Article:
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Grandparents’ rights can be double-edged sword: Shinehoft

Grandparents who receive access to their grandchildren through the courts, thanks to changes in legislation, could be at risk of one day having to make a financial commitment as well, says Toronto family lawyer Elinor Shinehoft.

“Grandparents have to realize that, while they may be getting extra rights, it’s a double-edged sword. They may end up on the hook for child support,” Shinehoft, principal of Shinehoft Law, tells AdvocateDaily.com.

In an ongoing case in North Bay, Ont., the grandparents of a 10-year-old girl are being sued for child support by the girl’s mother. The couple were made parties to a custody dispute between the girl’s parents in 2012, even though they say they weren’t in court at the time. Their son was estranged from the child’s mother when he died in an accident in 2013, according to a CBC report.

Shinehoft says the case is breaking new ground and "it will be interesting” to see how it’s resolved.

Advocates estimate that 75,000 grandparents in Ontario have little or no access to their grandchildren — often due to divorce or broken relationships with their own grown children, the CBC reports.

“The problem seems to be much more rampant than people realize, and many grandparents are being alienated from their grandchildren for various reasons,” Shinehoft says.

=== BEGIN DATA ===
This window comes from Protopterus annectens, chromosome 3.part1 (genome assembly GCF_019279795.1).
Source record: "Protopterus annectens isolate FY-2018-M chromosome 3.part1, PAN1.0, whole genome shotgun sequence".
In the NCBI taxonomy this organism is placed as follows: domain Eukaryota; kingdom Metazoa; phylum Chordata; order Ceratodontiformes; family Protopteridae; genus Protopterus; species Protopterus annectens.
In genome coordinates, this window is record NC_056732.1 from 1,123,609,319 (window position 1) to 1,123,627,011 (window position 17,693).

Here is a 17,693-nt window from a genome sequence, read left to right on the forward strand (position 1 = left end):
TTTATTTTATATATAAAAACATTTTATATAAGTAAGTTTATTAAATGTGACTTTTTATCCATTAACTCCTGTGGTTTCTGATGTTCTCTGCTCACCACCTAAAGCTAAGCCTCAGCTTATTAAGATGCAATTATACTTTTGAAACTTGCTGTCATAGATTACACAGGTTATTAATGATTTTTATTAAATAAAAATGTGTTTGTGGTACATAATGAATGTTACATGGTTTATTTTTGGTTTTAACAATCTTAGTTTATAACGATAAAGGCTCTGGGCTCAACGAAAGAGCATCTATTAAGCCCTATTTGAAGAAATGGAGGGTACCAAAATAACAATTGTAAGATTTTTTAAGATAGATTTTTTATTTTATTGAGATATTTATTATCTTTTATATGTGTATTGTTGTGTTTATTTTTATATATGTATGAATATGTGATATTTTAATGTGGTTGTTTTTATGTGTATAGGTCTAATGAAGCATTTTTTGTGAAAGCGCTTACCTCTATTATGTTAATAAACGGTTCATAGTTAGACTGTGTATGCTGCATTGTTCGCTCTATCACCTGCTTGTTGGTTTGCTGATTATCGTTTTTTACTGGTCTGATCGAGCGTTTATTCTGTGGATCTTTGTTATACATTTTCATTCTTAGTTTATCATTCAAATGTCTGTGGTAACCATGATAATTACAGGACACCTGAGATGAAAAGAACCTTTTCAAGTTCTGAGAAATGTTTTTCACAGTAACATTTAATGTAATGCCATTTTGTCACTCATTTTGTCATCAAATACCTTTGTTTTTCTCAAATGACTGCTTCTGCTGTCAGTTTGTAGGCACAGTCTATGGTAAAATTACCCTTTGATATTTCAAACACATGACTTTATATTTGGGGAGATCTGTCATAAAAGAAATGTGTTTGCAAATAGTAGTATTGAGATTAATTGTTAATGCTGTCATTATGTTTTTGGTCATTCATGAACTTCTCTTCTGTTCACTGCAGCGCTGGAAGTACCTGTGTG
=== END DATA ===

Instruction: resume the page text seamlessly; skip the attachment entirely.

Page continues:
“One or both of the parents are not allowing the children to visit, and the grandparents have never really had proper recourse in court. Prior to changes to the legislation, if they wanted to resume a relationship or visit with their grandchildren, they were at the mercy of what the parents decided,” she says.

In a step toward fixing that situation, Ontario’s Children’s Law Reform Act was amended in 2016 by a private member’s bill that made special mention of grandparents when applying for a custody or access order, and when considering the best interests of the child. The changes, in s. 21(1) and s. 24(2)(a)(i), took effect in December 2016.

By adding grandparents to the legislation, says Shinehoft, "It's very clear that they have the right to bring an application. It also clarifies that they are a group of people who are important enough to be mentioned.

“It actually gives them official standing in a court to say, ‘I want to continue a relationship with my grandchild and I’m entitled to bring an application under the legislation,’” she says. “People have recognized that grandparents should have rights and that children should spend time with them.”

Shinehoft says she has some “reservations when it comes to people challenging parental decisions,” but she agrees with the amendment because applications to the court will still be decided on a case-by-case basis.

She says she’s also pleased that “the test is still focused on what’s in the best interest of the child because the unfortunate truth is that some parents don’t always do what’s in the best interest of their children.

"Grandparents are sometimes excluded just out of spite if there’s a messy divorce between the parents. And it’s a pity because it’s really good for children to have a relationship with their grandparents.”

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